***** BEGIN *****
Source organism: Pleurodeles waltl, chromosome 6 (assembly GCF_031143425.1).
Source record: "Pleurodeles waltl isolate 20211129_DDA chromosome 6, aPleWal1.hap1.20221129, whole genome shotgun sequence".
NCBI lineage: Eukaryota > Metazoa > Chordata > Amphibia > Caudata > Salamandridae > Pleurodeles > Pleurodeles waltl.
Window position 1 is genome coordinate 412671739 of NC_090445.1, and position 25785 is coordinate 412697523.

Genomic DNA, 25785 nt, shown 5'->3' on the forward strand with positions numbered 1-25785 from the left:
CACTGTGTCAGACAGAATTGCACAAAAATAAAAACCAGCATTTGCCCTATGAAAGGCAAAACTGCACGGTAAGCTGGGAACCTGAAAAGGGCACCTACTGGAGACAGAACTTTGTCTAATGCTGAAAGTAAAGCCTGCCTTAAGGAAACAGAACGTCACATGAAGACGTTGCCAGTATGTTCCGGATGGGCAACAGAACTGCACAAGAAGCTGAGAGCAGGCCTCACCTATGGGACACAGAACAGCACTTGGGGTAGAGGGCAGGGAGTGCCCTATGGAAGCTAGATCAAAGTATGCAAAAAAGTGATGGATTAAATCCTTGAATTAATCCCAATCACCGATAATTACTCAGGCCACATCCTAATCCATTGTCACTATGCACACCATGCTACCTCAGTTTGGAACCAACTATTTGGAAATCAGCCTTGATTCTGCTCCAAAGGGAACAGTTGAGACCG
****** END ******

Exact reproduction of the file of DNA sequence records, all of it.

Source organism: Pleurodeles waltl, chromosome 6 (assembly GCF_031143425.1).
Source record: "Pleurodeles waltl isolate 20211129_DDA chromosome 6, aPleWal1.hap1.20221129, whole genome shotgun sequence".
NCBI lineage: Eukaryota > Metazoa > Chordata > Amphibia > Caudata > Salamandridae > Pleurodeles > Pleurodeles waltl.
Window position 1 is genome coordinate 412671739 of NC_090445.1, and position 25785 is coordinate 412697523.

Genomic DNA, 25785 nt, shown 5'->3' on the forward strand with positions numbered 1-25785 from the left:
CACTGTGTCAGACAGAATTGCACAAAAATAAAAACCAGCATTTGCCCTATGAAAGGCAAAACTGCACGGTAAGCTGGGAACCTGAAAAGGGCACCTACTGGAGACAGAACTTTGTCTAATGCTGAAAGTAAAGCCTGCCTTAAGGAAACAGAACGTCACATGAAGACGTTGCCAGTATGTTCCGGATGGGCAACAGAACTGCACAAGAAGCTGAGAGCAGGCCTCACCTATGGGACACAGAACAGCACTTGGGGTAGAGGGCAGGGAGTGCCCTATGGAAGCTAGATCAAAGTATGCAAAAAAGTGATGGATTAAATCCTTGAATTAATCCCAATCACCGATAATTACTCAGGCCACATCCTAATCCATTGTCACTATGCACACCATGCTACCTCAGTTTGGAACCAACTATTTGGAAATCAGCCTTGATTCTGCTCCAAAGGGAACAGTTGAGACCG